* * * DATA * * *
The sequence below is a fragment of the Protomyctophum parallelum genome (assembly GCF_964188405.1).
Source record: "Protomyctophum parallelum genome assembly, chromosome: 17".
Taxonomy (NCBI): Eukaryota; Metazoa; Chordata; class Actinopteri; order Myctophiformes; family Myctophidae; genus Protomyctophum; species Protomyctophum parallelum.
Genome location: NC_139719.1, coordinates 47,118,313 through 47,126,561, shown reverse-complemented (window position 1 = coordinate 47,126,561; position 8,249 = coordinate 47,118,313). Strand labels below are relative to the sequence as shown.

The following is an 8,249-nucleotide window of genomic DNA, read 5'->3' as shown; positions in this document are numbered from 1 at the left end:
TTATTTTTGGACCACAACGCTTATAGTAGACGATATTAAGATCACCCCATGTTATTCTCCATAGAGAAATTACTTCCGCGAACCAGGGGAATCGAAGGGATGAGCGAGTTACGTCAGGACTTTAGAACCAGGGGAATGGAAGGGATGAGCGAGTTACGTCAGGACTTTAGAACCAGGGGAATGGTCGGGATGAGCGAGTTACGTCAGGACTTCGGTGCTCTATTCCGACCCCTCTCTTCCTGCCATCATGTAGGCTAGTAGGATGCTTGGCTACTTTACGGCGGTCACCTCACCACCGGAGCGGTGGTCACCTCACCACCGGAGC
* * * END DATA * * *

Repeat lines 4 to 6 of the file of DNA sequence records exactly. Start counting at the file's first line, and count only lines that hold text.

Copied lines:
Genome location: NC_139719.1, coordinates 47,118,313 through 47,126,561, shown reverse-complemented (window position 1 = coordinate 47,126,561; position 8,249 = coordinate 47,118,313). Strand labels below are relative to the sequence as shown.

The following is an 8,249-nucleotide window of genomic DNA, read 5'->3' as shown; positions in this document are numbered from 1 at the left end:
TTATTTTTGGACCACAACGCTTATAGTAGACGATATTAAGATCACCCCATGTTATTCTCCATAGAGAAATTACTTCCGCGAACCAGGGGAATCGAAGGGATGAGCGAGTTACGTCAGGACTTTAGAACCAGGGGAATGGAAGGGATGAGCGAGTTACGTCAGGACTTTAGAACCAGGGGAATGGTCGGGATGAGCGAGTTACGTCAGGACTTCGGTGCTCTATTCCGACCCCTCTCTTCCTGCCATCATGTAGGCTAGTAGGATGCTTGGCTACTTTACGGCGGTCACCTCACCACCGGAGCGGTGGTCACCTCACCACCGGAGC